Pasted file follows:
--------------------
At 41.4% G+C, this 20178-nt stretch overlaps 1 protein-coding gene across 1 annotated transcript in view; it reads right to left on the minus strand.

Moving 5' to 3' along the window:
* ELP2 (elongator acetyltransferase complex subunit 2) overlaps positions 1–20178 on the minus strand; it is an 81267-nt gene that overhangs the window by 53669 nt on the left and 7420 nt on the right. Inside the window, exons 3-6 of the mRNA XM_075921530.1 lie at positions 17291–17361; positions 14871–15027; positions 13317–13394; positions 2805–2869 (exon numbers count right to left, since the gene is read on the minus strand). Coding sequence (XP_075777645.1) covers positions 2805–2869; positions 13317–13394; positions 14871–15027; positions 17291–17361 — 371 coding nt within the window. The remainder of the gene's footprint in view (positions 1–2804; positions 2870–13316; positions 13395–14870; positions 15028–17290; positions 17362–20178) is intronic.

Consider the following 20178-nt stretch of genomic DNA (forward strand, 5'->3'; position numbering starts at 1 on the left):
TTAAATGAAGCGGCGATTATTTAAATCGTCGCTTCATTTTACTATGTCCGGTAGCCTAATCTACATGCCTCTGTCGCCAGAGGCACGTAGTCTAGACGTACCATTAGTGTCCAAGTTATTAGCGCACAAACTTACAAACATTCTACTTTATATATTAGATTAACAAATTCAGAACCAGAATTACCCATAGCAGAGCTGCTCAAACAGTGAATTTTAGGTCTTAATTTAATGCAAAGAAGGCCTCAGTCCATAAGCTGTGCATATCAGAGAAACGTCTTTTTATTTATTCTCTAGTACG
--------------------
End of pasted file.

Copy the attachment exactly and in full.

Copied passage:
At 41.4% G+C, this 20178-nt stretch overlaps 1 protein-coding gene across 1 annotated transcript in view; it reads right to left on the minus strand.

Moving 5' to 3' along the window:
* ELP2 (elongator acetyltransferase complex subunit 2) overlaps positions 1–20178 on the minus strand; it is an 81267-nt gene that overhangs the window by 53669 nt on the left and 7420 nt on the right. Inside the window, exons 3-6 of the mRNA XM_075921530.1 lie at positions 17291–17361; positions 14871–15027; positions 13317–13394; positions 2805–2869 (exon numbers count right to left, since the gene is read on the minus strand). Coding sequence (XP_075777645.1) covers positions 2805–2869; positions 13317–13394; positions 14871–15027; positions 17291–17361 — 371 coding nt within the window. The remainder of the gene's footprint in view (positions 1–2804; positions 2870–13316; positions 13395–14870; positions 15028–17290; positions 17362–20178) is intronic.

Consider the following 20178-nt stretch of genomic DNA (forward strand, 5'->3'; position numbering starts at 1 on the left):
TTAAATGAAGCGGCGATTATTTAAATCGTCGCTTCATTTTACTATGTCCGGTAGCCTAATCTACATGCCTCTGTCGCCAGAGGCACGTAGTCTAGACGTACCATTAGTGTCCAAGTTATTAGCGCACAAACTTACAAACATTCTACTTTATATATTAGATTAACAAATTCAGAACCAGAATTACCCATAGCAGAGCTGCTCAAACAGTGAATTTTAGGTCTTAATTTAATGCAAAGAAGGCCTCAGTCCATAAGCTGTGCATATCAGAGAAACGTCTTTTTATTTATTCTCTAGTACG